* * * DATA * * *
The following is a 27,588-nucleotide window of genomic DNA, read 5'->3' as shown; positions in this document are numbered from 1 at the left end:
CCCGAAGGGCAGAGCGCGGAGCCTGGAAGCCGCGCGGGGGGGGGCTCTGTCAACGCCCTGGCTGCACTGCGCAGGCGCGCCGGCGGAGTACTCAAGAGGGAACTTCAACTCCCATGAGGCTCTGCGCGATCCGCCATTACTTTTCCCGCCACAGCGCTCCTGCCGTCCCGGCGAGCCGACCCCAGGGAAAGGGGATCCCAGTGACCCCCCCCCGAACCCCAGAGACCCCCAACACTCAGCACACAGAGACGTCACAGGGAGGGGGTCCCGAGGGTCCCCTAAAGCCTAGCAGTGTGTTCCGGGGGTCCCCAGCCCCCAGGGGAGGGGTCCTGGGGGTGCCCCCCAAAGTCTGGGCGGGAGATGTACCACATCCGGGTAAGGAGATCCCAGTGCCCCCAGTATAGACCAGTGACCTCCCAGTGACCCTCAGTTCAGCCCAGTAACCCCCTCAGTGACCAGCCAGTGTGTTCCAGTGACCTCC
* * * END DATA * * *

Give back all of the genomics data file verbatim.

The following is a 27,588-nucleotide window of genomic DNA, read 5'->3' as shown; positions in this document are numbered from 1 at the left end:
CCCGAAGGGCAGAGCGCGGAGCCTGGAAGCCGCGCGGGGGGGGGCTCTGTCAACGCCCTGGCTGCACTGCGCAGGCGCGCCGGCGGAGTACTCAAGAGGGAACTTCAACTCCCATGAGGCTCTGCGCGATCCGCCATTACTTTTCCCGCCACAGCGCTCCTGCCGTCCCGGCGAGCCGACCCCAGGGAAAGGGGATCCCAGTGACCCCCCCCCGAACCCCAGAGACCCCCAACACTCAGCACACAGAGACGTCACAGGGAGGGGGTCCCGAGGGTCCCCTAAAGCCTAGCAGTGTGTTCCGGGGGTCCCCAGCCCCCAGGGGAGGGGTCCTGGGGGTGCCCCCCAAAGTCTGGGCGGGAGATGTACCACATCCGGGTAAGGAGATCCCAGTGCCCCCAGTATAGACCAGTGACCTCCCAGTGACCCTCAGTTCAGCCCAGTAACCCCCTCAGTGACCAGCCAGTGTGTTCCAGTGACCTCC